Want more on Blogging, Facebook and Email Marketing? Grab the whole Book Marketing Basics series for less than a buck!
What’s it like dining at a crowded restaurant?
You know the ones I’m talking about — the place is loud, busy and it’s difficult to hear the person sitting right across the table.
How many people does it take to create that uninviting atmosphere? 100? 200, at most?
Now, imagine a restaurant filled with half a billion other patrons. Shudder. In that case, you couldn’t hear your dinner date, even if he was screaming in your ear!
If you’re on Twitter, congratulations: you have a reserved table at the world’s most jam-packed restaurant.
Alone in a Crowd
With that much shouting, it’s no wonder you’ve found yourself confuzzled about what’s supposed to make this Twitter thing so awesome. If you’ve thrown tweets in to the wind…and heard nary a whisper back, you’re certainly not alone.
But, you do have some issues.
Here’s the thing: Twitter’s getting a bit…stifling. Clicking ‘tweet’ and hoping for an instant throng of adoring fans isn’t going to work anymore.
Once upon a time, that did work. Twitter was hip and exclusive (like that trendy new restaurant off the beaten path). You could tweet something pithy, shocking, or spectacular and go viral, gaining you more fans than you could count, instantly.
Not so anymore. See, everyone else noticed how well that was working and wanted to get in on the action, too. Well, poop.
Goodbye, trendy. Hello, Applebees.
So, like it or not, getting those 500 million others in the room to check out your book is not going to happen. You can, however, create your own cozy corner of the Twitterverse with a more intimate setting.
Even better: you’ll save more time and be more effective than those practicing ‘wind-tweeting.’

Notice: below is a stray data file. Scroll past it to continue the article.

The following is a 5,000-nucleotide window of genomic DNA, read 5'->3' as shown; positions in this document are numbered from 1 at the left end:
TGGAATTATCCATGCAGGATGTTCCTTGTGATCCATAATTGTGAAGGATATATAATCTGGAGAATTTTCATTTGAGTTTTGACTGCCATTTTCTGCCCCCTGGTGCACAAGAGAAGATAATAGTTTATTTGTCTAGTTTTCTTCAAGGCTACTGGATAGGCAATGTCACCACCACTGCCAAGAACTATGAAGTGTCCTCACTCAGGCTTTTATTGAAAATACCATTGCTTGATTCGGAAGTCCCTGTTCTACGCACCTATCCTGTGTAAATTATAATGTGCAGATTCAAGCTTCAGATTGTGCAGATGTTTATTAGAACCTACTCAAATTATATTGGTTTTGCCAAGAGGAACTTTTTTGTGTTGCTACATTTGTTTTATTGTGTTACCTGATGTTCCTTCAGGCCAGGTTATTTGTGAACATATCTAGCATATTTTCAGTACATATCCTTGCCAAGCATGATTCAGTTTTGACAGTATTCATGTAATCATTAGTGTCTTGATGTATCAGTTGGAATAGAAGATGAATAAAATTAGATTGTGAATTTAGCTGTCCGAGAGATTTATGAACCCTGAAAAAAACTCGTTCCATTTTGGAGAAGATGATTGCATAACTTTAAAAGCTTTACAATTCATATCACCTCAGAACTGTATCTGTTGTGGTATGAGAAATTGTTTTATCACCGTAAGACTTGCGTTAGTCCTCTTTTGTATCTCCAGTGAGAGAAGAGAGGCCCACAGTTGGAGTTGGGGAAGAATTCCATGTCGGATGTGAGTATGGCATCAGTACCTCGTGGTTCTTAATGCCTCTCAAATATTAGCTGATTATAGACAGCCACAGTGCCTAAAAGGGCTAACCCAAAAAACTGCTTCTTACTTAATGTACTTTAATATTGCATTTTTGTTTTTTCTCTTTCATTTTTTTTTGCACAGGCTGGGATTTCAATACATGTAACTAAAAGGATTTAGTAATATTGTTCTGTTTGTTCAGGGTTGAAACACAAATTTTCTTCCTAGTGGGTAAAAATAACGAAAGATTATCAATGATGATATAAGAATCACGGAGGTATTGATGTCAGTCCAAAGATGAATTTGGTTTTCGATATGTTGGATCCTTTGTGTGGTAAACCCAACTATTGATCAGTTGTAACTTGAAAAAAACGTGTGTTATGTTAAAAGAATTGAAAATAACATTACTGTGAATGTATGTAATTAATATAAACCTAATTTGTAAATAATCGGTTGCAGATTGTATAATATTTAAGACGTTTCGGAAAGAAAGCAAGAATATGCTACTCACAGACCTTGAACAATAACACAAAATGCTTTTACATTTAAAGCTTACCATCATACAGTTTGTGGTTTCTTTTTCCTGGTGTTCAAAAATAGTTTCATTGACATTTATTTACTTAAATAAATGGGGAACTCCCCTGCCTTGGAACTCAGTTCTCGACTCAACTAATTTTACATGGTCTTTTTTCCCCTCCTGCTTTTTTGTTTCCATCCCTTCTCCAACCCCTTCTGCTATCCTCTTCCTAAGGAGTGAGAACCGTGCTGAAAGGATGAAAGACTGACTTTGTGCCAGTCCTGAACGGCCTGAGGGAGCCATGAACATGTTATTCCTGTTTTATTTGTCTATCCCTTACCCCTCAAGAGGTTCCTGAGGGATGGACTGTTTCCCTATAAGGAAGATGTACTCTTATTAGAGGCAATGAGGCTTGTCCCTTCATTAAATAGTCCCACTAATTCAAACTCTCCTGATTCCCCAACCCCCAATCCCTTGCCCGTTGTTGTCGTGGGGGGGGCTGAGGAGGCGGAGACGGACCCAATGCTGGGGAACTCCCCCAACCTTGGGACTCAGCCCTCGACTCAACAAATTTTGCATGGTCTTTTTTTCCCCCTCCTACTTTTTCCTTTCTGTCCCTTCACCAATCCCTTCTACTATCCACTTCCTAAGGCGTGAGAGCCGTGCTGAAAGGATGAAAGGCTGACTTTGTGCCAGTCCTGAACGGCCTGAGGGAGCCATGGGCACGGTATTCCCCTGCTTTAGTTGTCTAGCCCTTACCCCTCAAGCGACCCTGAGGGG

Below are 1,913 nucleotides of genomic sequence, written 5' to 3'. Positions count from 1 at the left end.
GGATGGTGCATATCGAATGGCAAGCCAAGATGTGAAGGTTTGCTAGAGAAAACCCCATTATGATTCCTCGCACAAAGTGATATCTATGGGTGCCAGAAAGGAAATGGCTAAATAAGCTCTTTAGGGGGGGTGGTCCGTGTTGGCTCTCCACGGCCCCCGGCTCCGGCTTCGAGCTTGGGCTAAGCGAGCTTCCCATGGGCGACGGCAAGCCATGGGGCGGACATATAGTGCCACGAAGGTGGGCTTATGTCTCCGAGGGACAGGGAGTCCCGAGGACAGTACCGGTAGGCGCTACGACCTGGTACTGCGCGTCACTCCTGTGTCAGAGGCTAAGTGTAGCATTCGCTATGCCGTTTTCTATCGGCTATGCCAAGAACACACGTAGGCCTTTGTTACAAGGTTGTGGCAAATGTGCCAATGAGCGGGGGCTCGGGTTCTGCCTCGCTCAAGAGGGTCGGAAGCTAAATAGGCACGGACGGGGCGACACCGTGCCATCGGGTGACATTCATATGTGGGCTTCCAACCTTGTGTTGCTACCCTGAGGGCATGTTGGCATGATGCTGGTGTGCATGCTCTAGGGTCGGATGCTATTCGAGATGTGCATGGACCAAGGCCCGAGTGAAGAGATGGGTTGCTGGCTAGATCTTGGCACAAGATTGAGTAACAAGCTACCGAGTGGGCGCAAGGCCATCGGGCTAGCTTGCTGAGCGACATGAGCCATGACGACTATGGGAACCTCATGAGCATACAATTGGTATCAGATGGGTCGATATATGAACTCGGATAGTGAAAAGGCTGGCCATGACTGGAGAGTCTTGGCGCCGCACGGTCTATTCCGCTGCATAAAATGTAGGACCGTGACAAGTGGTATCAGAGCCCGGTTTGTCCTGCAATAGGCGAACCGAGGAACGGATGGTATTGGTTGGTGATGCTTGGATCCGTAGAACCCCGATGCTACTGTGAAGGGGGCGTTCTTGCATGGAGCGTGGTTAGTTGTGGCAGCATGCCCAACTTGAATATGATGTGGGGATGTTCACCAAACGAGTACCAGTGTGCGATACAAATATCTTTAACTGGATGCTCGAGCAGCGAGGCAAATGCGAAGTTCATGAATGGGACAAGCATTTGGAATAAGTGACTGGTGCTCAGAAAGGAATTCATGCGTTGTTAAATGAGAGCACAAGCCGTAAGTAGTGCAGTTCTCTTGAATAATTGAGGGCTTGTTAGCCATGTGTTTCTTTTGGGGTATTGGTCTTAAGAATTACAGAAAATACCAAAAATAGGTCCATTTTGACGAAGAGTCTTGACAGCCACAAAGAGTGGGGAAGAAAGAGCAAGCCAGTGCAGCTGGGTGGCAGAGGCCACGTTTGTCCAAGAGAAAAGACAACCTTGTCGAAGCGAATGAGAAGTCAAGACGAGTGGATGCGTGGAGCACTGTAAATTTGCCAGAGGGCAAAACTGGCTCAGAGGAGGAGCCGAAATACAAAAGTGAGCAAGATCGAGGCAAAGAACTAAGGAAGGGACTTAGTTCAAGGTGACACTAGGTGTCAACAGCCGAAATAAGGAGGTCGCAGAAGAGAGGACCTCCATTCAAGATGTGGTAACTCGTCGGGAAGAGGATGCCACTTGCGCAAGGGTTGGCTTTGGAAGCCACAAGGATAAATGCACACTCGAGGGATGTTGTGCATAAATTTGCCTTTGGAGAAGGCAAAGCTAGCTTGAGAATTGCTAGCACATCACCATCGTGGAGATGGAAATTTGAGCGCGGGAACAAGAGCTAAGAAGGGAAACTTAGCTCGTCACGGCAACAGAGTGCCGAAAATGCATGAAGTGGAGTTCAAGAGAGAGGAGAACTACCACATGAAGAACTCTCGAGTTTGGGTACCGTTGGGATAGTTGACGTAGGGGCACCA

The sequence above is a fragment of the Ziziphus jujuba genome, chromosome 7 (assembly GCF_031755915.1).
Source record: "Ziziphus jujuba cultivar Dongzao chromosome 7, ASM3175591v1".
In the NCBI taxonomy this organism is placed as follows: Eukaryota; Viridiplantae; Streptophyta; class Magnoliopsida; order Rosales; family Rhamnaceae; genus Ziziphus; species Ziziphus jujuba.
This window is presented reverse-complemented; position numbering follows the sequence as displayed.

How? You know our shtick: slow down, be consistent — and check out these tips:
5 Keys to Building Your Fanbase on Twitter
Note: these tips are for someone who’s relatively comfortable with Twitter basics. If this stuff makes your head spin, check out Joel’s guide to Twitter for terrified newbies!
#1: Focus on making connections.
I hate to break it to you, but effective Twitter use isn’t a hands-off endeavor.
While processes to instantly accrue thousands of followers exist, Twitter success isn’t strictly a numbers game. It’s not about how many followers you have, but the quality of the connection between you.
To get a picture of your REAL Twitter sway, mentally list the followers you (1) know by name and (2) have had a meaningful conversation with. I bet it’s WAY less than your total count!
Foster personal connections by mentioning folks personally, not in mass. Create value. Start conversations. Give freely. You know, all that stuff we teach for promotion applies perfectly to Twitter, as well.
#2: Be focused.
We hate wasting time, and so do you. Before you log on to Twitter again, go in with a game plan. Ask yourself:
- Who do I want to reach? Many authors reach out to other authors (instead of readers) on Twitter, and that’s great. BUT, if you do that, don’t endlessly market your book. Make community and camaraderie your focus, instead.
- What will I tweet? Create a list of what you want to achieve through tweeting (your objectives) and the types of tweets that will guide you in that direction. For best results, mix up your tweets: musings from your daily life, conversations, quotes, links, etc. Keep things random and non-robotic!